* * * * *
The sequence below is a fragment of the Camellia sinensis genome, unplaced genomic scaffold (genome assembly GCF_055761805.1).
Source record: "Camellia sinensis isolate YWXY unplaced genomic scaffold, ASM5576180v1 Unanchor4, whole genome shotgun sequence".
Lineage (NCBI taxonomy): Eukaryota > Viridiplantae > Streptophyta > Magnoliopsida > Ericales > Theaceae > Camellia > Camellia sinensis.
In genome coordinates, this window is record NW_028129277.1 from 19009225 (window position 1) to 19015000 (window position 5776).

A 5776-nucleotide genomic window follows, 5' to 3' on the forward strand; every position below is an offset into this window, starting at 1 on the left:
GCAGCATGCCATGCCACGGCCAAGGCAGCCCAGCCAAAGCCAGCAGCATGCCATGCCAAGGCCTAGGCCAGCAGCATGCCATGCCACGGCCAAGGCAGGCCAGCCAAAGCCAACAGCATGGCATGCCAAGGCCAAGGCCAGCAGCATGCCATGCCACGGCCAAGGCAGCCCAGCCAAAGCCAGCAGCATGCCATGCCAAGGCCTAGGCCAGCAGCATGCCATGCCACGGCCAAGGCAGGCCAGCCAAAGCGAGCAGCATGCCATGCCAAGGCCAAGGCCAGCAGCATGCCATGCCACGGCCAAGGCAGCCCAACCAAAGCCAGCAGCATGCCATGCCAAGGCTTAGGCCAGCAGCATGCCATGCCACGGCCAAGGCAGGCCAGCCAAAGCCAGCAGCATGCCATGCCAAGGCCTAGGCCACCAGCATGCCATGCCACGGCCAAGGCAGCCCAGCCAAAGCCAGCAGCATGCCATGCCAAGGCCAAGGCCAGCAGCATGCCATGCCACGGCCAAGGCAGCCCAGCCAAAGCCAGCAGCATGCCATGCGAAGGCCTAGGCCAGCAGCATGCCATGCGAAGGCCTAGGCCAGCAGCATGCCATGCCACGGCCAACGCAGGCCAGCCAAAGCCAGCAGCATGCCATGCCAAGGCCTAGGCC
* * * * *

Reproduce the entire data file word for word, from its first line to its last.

The sequence below is a fragment of the Camellia sinensis genome, unplaced genomic scaffold (genome assembly GCF_055761805.1).
Source record: "Camellia sinensis isolate YWXY unplaced genomic scaffold, ASM5576180v1 Unanchor4, whole genome shotgun sequence".
Lineage (NCBI taxonomy): Eukaryota > Viridiplantae > Streptophyta > Magnoliopsida > Ericales > Theaceae > Camellia > Camellia sinensis.
In genome coordinates, this window is record NW_028129277.1 from 19009225 (window position 1) to 19015000 (window position 5776).

A 5776-nucleotide genomic window follows, 5' to 3' on the forward strand; every position below is an offset into this window, starting at 1 on the left:
GCAGCATGCCATGCCACGGCCAAGGCAGCCCAGCCAAAGCCAGCAGCATGCCATGCCAAGGCCTAGGCCAGCAGCATGCCATGCCACGGCCAAGGCAGGCCAGCCAAAGCCAACAGCATGGCATGCCAAGGCCAAGGCCAGCAGCATGCCATGCCACGGCCAAGGCAGCCCAGCCAAAGCCAGCAGCATGCCATGCCAAGGCCTAGGCCAGCAGCATGCCATGCCACGGCCAAGGCAGGCCAGCCAAAGCGAGCAGCATGCCATGCCAAGGCCAAGGCCAGCAGCATGCCATGCCACGGCCAAGGCAGCCCAACCAAAGCCAGCAGCATGCCATGCCAAGGCTTAGGCCAGCAGCATGCCATGCCACGGCCAAGGCAGGCCAGCCAAAGCCAGCAGCATGCCATGCCAAGGCCTAGGCCACCAGCATGCCATGCCACGGCCAAGGCAGCCCAGCCAAAGCCAGCAGCATGCCATGCCAAGGCCAAGGCCAGCAGCATGCCATGCCACGGCCAAGGCAGCCCAGCCAAAGCCAGCAGCATGCCATGCGAAGGCCTAGGCCAGCAGCATGCCATGCGAAGGCCTAGGCCAGCAGCATGCCATGCCACGGCCAACGCAGGCCAGCCAAAGCCAGCAGCATGCCATGCCAAGGCCTAGGCC